Trains, vandalism, paint and concrete walls are some of the first images that come to mind when people hear the word “graffiti.”
For Andrew Horner, a senior studying economics, however, graffiti has come to mean something much more.
“It means a lot to me that people like my art, not because I’m better than other people, but because it has my personality,” Horner said. “It has my personal energy and vibe. When people like my art, I feel like it compliments my personality.”
Over the past few years, Horner has become a professional graffiti artist, beginning his career in Rexburg, ID.
Horner said his first experience involving graffiti might have been when he was very young.
At the age of 7, he found a bottle of White-Out and started painting the play place at a McDonald’s.
Horner said that from there he has drawn graffiti on and off until people eventually started calling him a graffiti artist in high school.
After getting somewhat involved in the illegal graffiti art scene, Horner decided that, in addition to avoiding unwanted conflicts with the law, the illegal activity was not something God would endorse.
Horner said that rather than forsake his passion for graffiti art, he decided to start painting legally which turned into a profession.
In the beginning stages of painting professionally, Horner said he would offer his painting services for free if companies would sply the paint, but he soon found that he had better luck when he charged for the work.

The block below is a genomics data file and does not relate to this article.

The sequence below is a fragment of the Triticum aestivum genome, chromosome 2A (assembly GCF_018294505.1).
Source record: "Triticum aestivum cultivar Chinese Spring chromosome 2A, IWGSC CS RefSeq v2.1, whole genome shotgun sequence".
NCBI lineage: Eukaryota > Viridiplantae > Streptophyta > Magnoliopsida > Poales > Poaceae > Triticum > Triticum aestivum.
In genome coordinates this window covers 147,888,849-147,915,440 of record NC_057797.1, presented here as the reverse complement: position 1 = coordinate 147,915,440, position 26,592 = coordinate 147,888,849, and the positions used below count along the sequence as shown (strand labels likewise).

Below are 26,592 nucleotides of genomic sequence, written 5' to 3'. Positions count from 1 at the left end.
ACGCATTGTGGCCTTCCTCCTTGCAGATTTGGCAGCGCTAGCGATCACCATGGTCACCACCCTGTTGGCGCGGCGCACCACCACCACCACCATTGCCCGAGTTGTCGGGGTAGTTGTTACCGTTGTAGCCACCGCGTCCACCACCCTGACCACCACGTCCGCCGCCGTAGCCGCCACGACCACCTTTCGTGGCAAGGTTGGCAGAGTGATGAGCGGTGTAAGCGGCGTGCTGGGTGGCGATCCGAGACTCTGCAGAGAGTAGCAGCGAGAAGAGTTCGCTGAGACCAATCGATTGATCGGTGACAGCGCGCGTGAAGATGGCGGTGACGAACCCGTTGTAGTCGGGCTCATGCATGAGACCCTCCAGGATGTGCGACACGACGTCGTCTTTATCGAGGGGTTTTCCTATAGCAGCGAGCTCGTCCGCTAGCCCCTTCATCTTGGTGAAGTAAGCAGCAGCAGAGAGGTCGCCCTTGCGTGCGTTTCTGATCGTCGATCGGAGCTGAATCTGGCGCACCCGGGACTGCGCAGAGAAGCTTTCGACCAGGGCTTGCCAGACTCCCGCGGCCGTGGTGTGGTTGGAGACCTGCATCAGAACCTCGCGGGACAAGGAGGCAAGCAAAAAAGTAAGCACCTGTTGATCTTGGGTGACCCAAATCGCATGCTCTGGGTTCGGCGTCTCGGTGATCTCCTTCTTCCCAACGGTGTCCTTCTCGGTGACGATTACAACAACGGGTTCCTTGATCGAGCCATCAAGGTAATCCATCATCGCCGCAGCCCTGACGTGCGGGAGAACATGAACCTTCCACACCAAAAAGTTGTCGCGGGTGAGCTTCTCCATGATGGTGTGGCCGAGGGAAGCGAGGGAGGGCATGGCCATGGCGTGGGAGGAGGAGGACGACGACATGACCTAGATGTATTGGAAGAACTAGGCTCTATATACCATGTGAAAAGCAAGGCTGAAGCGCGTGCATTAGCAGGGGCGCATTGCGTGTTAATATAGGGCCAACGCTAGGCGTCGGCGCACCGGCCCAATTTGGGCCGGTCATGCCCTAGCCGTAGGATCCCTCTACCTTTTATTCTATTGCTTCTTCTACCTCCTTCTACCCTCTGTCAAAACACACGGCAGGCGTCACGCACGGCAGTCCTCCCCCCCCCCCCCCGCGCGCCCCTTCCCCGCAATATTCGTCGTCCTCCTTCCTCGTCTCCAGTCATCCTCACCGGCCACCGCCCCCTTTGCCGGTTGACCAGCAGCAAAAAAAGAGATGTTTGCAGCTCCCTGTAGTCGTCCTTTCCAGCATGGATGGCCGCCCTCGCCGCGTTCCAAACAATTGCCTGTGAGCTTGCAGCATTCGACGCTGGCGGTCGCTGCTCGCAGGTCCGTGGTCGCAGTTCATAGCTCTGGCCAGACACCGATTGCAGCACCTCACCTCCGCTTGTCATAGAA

“I tried to just go and paint places for free, just like, ‘Hey, will you pay for my paint, so I can paint your wall?’” Horner said. “Nobody took me seriously, and so I started charging and building a portfolio so that I could find places to paint, and I ended making a lot more money doing that than I was at my job at the time.”
Horner said one of his first jobs was at Graffiti Beauty Salon, a local hair salon on the west side of town.
Troy Gordo, the barber and co-owner of Graffiti beauty salon, said Horner’s artistic work has had a positive influence on his business.
“I was hesitant at first with graffiti, just because of the culture here in Rexburg, but it’s had all positive effects,” Gordo said. “If anything, I feel like it’s opened Rexburg a little bit more. People have been really excited about it.”
Horner said his experiences as a graffiti artist has helped him become comfortable with being uncomfortable and different events have pushed him to become better.
“I’m really comfortable with picking things that I have never done before, things that I am not used to or even comfortable with,” Horner said. “They’ll ask me to do it, and I’ll say, ‘yeah’ and then I’ll figure out how to do it later.”
Horner said that with the opportunity to reach out and meet new people he has tried to use different events as missionary experiences. He lets everyone he comes across know he is a Mormon.
Horner said an event coordinator in Texas and her husband invited him and his wife over for dinner.
The dinner went on for about four hours because they ended talking about the Church.
They asked Horner about some of the things he believes and why he is a Latter-day Saint.
“By letting people know that I’m LDS, I can be an example of the Church and open the door for conversations,” Horner said. “As a professional person, I can’t just go around and invite every person I see to church, but I really like to make sure every person I meet has the opportunity at least to know that I’m Mormon.”
Horner has been the recipient of several awards including the paint competition in Los Angeles sponsored by 33third, a graffiti art splies store.
He was also recently inducted into SpraTX, a collection of graffiti artists located in Texas.